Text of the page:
Let’s face it, Kansas isn’t exactly known for its dynamic election seasons.
The biggest fights we usually see are between conservative Republicans and even-more-conservative Republicans. When Democrats win, they usually do so by running as a slightly-less-conservative Republican. We watch the national contests and chuckle a bit, knowing there’s no way we would ever see such a thing here.
Well, now we are. Kansas is finally getting to see what happens when political consultants have more money than they can rationally spend.
Thanks to the high-profile race between GOP Rep. Roger Marshall and Democratic state Sen. Barbara Bollier, you can’t avoid attack ads. They’re on your web browser. They’re in your YouTube videos. They’re jammed between commercial breaks on your favorite TV shows. They’re crammed into your mailbox.
Marshall vs. Bollier is a classic Kansas race in one way — it’s a race between a conservative Republican and a former not-that-conservative Republican. But it’s also an unexpectedly competitive race, with money pouring in from both sides. That means the ads are more present, and more insistent, than seen before.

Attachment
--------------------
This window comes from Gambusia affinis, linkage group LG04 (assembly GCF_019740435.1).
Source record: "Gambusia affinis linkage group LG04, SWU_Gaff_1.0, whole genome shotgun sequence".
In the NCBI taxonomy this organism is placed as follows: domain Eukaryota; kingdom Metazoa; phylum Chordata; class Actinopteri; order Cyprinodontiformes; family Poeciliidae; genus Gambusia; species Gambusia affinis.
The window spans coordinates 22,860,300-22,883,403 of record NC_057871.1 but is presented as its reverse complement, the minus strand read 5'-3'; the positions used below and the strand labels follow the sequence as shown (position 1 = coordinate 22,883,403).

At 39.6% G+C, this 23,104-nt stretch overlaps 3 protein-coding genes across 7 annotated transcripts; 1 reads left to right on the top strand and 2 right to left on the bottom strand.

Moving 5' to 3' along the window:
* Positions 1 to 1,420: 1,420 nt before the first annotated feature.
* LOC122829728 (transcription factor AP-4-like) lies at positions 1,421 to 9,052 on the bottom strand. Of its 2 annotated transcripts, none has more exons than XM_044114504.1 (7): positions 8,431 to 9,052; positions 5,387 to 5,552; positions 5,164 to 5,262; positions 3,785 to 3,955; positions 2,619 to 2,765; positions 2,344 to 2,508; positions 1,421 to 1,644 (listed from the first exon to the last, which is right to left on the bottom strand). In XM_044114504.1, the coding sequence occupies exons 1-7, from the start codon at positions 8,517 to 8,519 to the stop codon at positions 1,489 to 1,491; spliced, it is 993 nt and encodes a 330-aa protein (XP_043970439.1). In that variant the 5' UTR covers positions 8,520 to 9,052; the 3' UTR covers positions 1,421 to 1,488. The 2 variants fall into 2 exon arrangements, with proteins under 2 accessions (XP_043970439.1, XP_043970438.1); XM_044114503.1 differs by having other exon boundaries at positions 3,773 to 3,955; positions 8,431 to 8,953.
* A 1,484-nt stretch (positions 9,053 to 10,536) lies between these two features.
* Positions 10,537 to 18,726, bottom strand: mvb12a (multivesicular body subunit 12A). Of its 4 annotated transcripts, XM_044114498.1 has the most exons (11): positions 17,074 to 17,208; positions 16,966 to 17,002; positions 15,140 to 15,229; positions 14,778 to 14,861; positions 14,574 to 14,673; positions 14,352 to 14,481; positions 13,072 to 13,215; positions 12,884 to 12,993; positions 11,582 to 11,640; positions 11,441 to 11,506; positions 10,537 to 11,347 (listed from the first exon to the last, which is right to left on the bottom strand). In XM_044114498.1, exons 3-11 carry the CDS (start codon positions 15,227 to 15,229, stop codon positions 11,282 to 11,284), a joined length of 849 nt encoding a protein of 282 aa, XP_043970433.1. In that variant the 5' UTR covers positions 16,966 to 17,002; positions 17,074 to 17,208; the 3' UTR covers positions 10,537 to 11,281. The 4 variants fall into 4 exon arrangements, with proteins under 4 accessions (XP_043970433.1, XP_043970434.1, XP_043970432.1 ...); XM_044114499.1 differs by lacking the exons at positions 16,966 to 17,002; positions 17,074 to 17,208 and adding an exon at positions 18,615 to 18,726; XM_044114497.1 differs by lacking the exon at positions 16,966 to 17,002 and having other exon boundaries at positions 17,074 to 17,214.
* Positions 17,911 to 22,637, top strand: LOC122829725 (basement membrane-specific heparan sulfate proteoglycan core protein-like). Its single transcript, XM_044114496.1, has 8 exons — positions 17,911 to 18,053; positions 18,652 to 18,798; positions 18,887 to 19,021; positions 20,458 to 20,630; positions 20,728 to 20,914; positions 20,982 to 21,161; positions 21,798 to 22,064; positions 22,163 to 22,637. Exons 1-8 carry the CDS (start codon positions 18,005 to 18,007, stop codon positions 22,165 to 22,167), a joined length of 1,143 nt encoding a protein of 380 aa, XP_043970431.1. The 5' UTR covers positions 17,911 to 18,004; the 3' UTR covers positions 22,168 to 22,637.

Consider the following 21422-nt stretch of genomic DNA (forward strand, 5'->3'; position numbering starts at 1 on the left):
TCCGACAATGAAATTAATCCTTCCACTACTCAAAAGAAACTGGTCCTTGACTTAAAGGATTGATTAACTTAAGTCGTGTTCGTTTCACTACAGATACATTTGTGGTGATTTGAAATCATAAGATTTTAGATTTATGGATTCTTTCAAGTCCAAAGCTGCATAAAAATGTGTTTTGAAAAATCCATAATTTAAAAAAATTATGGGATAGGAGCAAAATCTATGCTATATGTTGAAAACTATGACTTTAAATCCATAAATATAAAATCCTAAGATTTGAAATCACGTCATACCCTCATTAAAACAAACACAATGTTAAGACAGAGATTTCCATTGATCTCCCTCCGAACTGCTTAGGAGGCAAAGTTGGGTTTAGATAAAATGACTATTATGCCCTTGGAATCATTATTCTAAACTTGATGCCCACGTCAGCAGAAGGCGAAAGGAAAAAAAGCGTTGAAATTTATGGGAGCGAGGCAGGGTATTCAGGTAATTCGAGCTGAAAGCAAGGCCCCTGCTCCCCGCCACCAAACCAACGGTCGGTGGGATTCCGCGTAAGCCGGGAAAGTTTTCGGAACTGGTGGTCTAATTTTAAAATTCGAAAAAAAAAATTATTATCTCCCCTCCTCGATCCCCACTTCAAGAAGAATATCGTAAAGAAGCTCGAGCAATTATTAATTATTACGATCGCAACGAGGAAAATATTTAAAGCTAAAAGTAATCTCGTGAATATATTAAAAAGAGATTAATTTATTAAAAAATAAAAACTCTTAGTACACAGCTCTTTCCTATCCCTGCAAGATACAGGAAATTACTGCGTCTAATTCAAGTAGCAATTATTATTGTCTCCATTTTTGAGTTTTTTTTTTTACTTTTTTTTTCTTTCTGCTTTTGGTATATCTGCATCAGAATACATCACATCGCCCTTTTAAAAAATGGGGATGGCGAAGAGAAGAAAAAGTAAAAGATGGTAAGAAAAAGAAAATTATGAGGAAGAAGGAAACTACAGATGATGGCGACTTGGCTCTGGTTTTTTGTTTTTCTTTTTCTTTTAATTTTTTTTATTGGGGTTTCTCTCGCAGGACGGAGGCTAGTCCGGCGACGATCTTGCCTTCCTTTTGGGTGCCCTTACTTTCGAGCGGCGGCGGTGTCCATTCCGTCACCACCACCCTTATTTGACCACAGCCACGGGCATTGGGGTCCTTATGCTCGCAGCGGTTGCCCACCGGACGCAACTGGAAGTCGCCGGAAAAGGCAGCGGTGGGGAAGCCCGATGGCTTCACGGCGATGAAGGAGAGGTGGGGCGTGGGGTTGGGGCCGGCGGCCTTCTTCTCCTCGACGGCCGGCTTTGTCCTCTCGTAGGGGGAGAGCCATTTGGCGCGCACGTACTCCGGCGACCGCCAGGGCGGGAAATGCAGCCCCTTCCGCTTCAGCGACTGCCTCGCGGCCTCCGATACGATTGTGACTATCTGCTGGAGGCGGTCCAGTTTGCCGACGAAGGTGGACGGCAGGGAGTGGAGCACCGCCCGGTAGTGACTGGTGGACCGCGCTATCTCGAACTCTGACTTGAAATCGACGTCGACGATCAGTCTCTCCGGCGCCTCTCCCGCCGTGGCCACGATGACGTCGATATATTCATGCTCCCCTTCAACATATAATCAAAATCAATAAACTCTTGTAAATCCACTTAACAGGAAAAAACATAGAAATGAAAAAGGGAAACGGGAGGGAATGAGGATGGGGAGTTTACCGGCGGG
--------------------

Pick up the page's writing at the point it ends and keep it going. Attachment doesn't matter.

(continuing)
Bollier’s ads feature lots of Republicans who will be proud to vote for her. Marshall’s ads feature lots of ominous imagery about supposedly evil and extremist Democrats. Lately, we’ve noticed anti-Marshall ads popping up as well.
These aren’t the only negative ads, of course. Next month, the state will also be voting for U.S. House and state legislative seats. We have a lot of races in which to spread emotionally manipulative misinformation.
Don’t let yourself be used. If you see an ad or piece of mail that alarms and upsets you, take a moment to consider why. Is the advertisement using a specific issue or trigger word to evoke an emotional response? Why do you think you’re seeing the ad?
Online companies — Google, Facebook, Twitter,and the like — collect vast amounts of data about their users. Likewise, publicly available data is collected by companies and sold to political operatives. Your political leanings and key issues are likely known, and you’re likely being shown ads meant to rile you up.
If you’re overwhelmed, it’s time to take a step back. Look for legitimate news sources and solid reporting, from sources like The Topeka Capital-Journal and other fine newspapers and online outlets.
Take the time you need to learn and be comfortable with your vote. Don’t let this tidal wave of negative misinformation sway you.